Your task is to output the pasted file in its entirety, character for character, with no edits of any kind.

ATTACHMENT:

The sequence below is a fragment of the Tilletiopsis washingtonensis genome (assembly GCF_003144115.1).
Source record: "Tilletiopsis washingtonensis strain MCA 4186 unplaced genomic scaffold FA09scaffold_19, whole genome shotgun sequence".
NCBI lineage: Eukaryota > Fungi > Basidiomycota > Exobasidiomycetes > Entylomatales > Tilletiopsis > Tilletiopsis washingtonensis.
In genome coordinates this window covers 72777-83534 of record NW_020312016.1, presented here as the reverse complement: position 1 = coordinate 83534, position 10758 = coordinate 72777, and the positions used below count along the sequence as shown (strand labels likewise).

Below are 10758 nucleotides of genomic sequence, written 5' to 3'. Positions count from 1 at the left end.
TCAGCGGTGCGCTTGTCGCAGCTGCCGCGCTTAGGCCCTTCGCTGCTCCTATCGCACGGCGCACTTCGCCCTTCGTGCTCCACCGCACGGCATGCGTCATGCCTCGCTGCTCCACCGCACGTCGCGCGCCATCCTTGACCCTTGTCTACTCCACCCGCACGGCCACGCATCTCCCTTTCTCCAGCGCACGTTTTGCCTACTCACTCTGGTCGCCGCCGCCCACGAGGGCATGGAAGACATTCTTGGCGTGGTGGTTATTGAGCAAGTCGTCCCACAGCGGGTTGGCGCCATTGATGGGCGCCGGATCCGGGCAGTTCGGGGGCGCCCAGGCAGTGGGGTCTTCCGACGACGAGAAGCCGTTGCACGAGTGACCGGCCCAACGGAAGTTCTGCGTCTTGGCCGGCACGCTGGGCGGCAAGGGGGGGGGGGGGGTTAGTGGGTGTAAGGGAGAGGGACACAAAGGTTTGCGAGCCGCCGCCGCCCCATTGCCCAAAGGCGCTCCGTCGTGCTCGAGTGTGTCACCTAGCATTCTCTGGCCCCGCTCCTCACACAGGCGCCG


The sequence below is a fragment of the Tilletiopsis washingtonensis genome (assembly GCF_003144115.1).
Source record: "Tilletiopsis washingtonensis strain MCA 4186 unplaced genomic scaffold FA09scaffold_19, whole genome shotgun sequence".
NCBI lineage: Eukaryota > Fungi > Basidiomycota > Exobasidiomycetes > Entylomatales > Tilletiopsis > Tilletiopsis washingtonensis.
In genome coordinates this window covers 72777-83534 of record NW_020312016.1, presented here as the reverse complement: position 1 = coordinate 83534, position 10758 = coordinate 72777, and the positions used below count along the sequence as shown (strand labels likewise).

Below are 10758 nucleotides of genomic sequence, written 5' to 3'. Positions count from 1 at the left end.
TCAGCGGTGCGCTTGTCGCAGCTGCCGCGCTTAGGCCCTTCGCTGCTCCTATCGCACGGCGCACTTCGCCCTTCGTGCTCCACCGCACGGCATGCGTCATGCCTCGCTGCTCCACCGCACGTCGCGCGCCATCCTTGACCCTTGTCTACTCCACCCGCACGGCCACGCATCTCCCTTTCTCCAGCGCACGTTTTGCCTACTCACTCTGGTCGCCGCCGCCCACGAGGGCATGGAAGACATTCTTGGCGTGGTGGTTATTGAGCAAGTCGTCCCACAGCGGGTTGGCGCCATTGATGGGCGCCGGATCCGGGCAGTTCGGGGGCGCCCAGGCAGTGGGGTCTTCCGACGACGAGAAGCCGTTGCACGAGTGACCGGCCCAACGGAAGTTCTGCGTCTTGGCCGGCACGCTGGGCGGCAAGGGGGGGGGGGGGGTTAGTGGGTGTAAGGGAGAGGGACACAAAGGTTTGCGAGCCGCCGCCGCCCCATTGCCCAAAGGCGCTCCGTCGTGCTCGAGTGTGTCACCTAGCATTCTCTGGCCCCGCTCCTCACACAGGCGCCG